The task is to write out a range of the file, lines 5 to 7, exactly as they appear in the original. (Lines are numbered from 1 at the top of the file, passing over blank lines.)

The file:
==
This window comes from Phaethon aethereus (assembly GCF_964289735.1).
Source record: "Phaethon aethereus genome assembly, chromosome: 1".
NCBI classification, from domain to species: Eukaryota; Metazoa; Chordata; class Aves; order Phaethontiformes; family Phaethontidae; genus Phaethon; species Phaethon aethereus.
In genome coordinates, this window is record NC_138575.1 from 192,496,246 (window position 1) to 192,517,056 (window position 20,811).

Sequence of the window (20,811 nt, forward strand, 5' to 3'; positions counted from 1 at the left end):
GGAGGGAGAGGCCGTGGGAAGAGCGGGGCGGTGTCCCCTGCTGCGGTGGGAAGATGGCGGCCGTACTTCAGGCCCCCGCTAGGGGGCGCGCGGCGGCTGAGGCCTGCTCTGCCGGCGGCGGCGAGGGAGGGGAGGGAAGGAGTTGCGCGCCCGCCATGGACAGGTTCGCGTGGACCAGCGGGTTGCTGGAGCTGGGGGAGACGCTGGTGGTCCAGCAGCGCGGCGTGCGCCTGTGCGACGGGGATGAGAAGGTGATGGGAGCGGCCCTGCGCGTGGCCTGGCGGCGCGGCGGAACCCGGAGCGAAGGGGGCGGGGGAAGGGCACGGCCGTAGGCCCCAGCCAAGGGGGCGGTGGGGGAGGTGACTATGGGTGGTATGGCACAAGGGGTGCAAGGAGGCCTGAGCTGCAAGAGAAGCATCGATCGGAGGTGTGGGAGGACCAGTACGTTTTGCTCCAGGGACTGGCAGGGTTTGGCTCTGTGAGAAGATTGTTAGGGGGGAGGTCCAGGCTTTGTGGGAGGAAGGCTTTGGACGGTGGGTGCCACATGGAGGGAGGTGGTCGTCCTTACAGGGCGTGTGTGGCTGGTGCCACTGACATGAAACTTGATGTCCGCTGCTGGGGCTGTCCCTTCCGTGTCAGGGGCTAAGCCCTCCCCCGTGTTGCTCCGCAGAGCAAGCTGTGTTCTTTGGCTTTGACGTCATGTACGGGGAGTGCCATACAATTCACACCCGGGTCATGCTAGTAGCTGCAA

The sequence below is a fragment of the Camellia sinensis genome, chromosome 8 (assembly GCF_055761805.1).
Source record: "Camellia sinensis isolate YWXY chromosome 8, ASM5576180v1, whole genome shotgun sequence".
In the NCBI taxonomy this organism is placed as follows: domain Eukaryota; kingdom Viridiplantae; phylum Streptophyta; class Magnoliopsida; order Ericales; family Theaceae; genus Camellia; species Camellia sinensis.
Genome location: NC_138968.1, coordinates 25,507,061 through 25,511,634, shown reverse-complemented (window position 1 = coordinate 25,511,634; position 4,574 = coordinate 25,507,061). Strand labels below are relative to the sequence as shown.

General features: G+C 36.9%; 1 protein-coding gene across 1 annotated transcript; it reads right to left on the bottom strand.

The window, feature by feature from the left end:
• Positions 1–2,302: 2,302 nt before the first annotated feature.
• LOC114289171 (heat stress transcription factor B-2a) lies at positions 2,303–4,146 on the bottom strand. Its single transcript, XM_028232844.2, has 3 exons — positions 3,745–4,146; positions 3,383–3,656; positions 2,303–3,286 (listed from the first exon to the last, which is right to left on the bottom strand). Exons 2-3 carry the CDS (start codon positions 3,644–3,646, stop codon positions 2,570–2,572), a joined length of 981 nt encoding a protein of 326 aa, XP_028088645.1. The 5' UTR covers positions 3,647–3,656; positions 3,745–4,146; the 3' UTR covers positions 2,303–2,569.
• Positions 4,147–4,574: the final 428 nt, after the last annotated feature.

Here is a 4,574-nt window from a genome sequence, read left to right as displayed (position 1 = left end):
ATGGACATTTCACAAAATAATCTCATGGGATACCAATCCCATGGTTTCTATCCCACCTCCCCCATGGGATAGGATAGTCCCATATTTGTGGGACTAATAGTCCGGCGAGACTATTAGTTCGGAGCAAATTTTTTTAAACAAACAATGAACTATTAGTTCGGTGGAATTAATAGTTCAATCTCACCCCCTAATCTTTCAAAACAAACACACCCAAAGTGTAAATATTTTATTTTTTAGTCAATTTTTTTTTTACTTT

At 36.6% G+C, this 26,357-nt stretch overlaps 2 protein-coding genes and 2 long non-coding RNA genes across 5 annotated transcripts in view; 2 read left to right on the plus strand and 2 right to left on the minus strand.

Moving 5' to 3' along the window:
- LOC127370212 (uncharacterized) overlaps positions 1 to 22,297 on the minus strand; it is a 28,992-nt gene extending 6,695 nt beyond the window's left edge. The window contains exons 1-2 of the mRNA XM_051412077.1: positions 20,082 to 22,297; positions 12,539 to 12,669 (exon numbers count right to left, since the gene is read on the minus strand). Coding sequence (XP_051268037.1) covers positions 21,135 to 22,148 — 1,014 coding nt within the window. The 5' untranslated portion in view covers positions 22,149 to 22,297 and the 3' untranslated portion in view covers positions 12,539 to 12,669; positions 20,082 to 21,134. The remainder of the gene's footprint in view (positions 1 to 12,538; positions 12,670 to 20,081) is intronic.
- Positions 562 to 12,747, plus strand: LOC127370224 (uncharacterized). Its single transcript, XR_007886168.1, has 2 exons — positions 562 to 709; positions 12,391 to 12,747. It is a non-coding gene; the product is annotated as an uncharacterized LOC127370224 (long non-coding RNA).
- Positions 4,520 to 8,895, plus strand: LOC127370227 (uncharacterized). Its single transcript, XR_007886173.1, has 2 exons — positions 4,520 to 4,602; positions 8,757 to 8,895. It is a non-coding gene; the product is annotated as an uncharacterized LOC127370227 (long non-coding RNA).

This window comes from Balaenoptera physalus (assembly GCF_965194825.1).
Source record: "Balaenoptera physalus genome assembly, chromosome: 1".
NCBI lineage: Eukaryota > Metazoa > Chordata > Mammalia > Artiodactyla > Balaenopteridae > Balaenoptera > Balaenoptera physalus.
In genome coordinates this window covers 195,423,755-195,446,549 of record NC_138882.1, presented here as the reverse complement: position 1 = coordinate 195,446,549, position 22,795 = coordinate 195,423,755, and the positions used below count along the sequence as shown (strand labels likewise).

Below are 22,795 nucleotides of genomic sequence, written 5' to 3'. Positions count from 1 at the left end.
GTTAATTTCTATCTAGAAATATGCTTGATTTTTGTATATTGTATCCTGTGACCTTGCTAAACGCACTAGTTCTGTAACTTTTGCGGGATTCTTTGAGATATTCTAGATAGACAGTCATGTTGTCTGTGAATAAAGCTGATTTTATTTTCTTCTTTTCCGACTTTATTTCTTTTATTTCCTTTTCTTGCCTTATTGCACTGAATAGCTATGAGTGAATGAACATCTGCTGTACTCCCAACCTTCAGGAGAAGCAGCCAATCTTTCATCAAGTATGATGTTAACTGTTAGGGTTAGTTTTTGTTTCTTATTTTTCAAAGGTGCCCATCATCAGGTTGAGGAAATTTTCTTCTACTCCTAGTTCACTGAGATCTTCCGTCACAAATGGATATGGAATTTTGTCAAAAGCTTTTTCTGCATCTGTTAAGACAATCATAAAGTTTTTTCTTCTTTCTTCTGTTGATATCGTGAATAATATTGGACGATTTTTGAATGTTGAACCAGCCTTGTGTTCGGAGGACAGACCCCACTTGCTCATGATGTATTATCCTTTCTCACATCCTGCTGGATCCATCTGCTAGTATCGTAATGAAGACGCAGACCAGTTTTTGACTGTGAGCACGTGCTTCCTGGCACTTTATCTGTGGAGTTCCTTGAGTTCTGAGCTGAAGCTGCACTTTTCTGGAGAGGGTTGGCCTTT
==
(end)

Sequence of the window (20,811 nt, forward strand, 5' to 3'; positions counted from 1 at the left end):
GGAGGGAGAGGCCGTGGGAAGAGCGGGGCGGTGTCCCCTGCTGCGGTGGGAAGATGGCGGCCGTACTTCAGGCCCCCGCTAGGGGGCGCGCGGCGGCTGAGGCCTGCTCTGCCGGCGGCGGCGAGGGAGGGGAGGGAAGGAGTTGCGCGCCCGCCATGGACAGGTTCGCGTGGACCAGCGGGTTGCTGGAGCTGGGGGAGACGCTGGTGGTCCAGCAGCGCGGCGTGCGCCTGTGCGACGGGGATGAGAAGGTGATGGGAGCGGCCCTGCGCGTGGCCTGGCGGCGCGGCGGAACCCGGAGCGAAGGGGGCGGGGGAAGGGCACGGCCGTAGGCCCCAGCCAAGGGGGCGGTGGGGGAGGTGACTATGGGTGGTATGGCACAAGGGGTGCAAGGAGGCCTGAGCTGCAAGAGAAGCATCGATCGGAGGTGTGGGAGGACCAGTACGTTTTGCTCCAGGGACTGGCAGGGTTTGGCTCTGTGAGAAGATTGTTAGGGGGGAGGTCCAGGCTTTGTGGGAGGAAGGCTTTGGACGGTGGGTGCCACATGGAGGGAGGTGGTCGTCCTTACAGGGCGTGTGTGGCTGGTGCCACTGACATGAAACTTGATGTCCGCTGCTGGGGCTGTCCCTTCCGTGTCAGGGGCTAAGCCCTCCCCCGTGTTGCTCCGCAGAGCAAGCTGTGTTCTTTGGCTTTGACGTCATGTACGGGGAGTGCCATACAATTCACACCCGGGTCATGCTAGTAGCTGCAA

The sequence below is a fragment of the Camellia sinensis genome, chromosome 8 (assembly GCF_055761805.1).